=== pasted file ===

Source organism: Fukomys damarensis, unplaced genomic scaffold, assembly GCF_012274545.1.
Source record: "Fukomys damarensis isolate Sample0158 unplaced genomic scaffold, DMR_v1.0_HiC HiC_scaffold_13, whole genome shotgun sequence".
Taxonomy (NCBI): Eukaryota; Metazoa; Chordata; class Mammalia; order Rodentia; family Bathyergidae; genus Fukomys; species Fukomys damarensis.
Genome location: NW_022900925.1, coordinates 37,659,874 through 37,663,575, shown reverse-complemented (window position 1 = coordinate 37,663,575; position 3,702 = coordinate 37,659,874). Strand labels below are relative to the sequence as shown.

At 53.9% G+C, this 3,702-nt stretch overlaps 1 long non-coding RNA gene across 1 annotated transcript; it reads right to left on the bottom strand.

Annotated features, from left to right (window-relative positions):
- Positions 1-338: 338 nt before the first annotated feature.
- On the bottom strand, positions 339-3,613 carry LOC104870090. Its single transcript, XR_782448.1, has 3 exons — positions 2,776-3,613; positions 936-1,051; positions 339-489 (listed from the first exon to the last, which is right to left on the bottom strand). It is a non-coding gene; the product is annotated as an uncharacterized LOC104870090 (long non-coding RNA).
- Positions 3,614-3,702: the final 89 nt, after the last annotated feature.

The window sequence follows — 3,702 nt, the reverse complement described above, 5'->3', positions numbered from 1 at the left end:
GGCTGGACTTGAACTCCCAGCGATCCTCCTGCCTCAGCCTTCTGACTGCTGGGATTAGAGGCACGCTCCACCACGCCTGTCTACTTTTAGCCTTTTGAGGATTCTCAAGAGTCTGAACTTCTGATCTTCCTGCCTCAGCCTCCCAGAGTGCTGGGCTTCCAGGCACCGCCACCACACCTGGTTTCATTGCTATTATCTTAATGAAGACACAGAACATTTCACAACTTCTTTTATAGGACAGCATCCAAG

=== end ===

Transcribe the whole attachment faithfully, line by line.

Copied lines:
Source organism: Fukomys damarensis, unplaced genomic scaffold, assembly GCF_012274545.1.
Source record: "Fukomys damarensis isolate Sample0158 unplaced genomic scaffold, DMR_v1.0_HiC HiC_scaffold_13, whole genome shotgun sequence".
Taxonomy (NCBI): Eukaryota; Metazoa; Chordata; class Mammalia; order Rodentia; family Bathyergidae; genus Fukomys; species Fukomys damarensis.
Genome location: NW_022900925.1, coordinates 37,659,874 through 37,663,575, shown reverse-complemented (window position 1 = coordinate 37,663,575; position 3,702 = coordinate 37,659,874). Strand labels below are relative to the sequence as shown.

At 53.9% G+C, this 3,702-nt stretch overlaps 1 long non-coding RNA gene across 1 annotated transcript; it reads right to left on the bottom strand.

Annotated features, from left to right (window-relative positions):
- Positions 1-338: 338 nt before the first annotated feature.
- On the bottom strand, positions 339-3,613 carry LOC104870090. Its single transcript, XR_782448.1, has 3 exons — positions 2,776-3,613; positions 936-1,051; positions 339-489 (listed from the first exon to the last, which is right to left on the bottom strand). It is a non-coding gene; the product is annotated as an uncharacterized LOC104870090 (long non-coding RNA).
- Positions 3,614-3,702: the final 89 nt, after the last annotated feature.

The window sequence follows — 3,702 nt, the reverse complement described above, 5'->3', positions numbered from 1 at the left end:
GGCTGGACTTGAACTCCCAGCGATCCTCCTGCCTCAGCCTTCTGACTGCTGGGATTAGAGGCACGCTCCACCACGCCTGTCTACTTTTAGCCTTTTGAGGATTCTCAAGAGTCTGAACTTCTGATCTTCCTGCCTCAGCCTCCCAGAGTGCTGGGCTTCCAGGCACCGCCACCACACCTGGTTTCATTGCTATTATCTTAATGAAGACACAGAACATTTCACAACTTCTTTTATAGGACAGCATCCAAG